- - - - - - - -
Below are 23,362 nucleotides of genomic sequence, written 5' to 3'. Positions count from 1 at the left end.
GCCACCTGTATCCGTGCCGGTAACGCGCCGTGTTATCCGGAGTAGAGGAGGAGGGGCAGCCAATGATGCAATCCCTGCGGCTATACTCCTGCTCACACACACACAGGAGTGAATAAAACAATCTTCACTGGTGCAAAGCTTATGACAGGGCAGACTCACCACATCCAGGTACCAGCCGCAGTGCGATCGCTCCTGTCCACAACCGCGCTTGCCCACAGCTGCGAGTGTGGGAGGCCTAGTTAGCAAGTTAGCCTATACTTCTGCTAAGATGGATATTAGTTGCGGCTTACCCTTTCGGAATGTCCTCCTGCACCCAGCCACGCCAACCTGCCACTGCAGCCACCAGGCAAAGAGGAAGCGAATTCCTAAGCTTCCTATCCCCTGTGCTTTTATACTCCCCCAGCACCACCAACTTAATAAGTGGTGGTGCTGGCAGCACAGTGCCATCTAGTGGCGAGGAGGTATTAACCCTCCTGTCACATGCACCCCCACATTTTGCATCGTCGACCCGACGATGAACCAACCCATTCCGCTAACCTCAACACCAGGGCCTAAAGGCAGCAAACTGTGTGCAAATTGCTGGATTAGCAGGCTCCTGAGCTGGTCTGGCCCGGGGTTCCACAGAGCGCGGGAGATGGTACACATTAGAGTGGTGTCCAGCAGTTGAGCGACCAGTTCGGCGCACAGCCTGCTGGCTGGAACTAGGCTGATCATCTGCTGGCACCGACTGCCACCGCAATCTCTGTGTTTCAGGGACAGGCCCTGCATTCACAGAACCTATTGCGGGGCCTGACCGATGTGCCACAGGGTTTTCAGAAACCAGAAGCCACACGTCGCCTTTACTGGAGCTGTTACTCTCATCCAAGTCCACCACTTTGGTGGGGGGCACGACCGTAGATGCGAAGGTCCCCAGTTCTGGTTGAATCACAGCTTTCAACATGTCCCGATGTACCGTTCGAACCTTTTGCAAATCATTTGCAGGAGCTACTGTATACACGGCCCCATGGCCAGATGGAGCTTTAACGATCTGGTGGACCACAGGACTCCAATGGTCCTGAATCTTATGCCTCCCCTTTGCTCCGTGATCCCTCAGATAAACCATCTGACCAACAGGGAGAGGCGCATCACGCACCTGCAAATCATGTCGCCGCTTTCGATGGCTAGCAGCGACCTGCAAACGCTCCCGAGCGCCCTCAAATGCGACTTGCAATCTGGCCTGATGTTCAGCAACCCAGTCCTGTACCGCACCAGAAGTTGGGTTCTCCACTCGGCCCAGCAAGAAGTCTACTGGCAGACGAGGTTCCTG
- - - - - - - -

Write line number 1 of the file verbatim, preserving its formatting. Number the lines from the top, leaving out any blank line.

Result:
Below are 23,362 nucleotides of genomic sequence, written 5' to 3'. Positions count from 1 at the left end.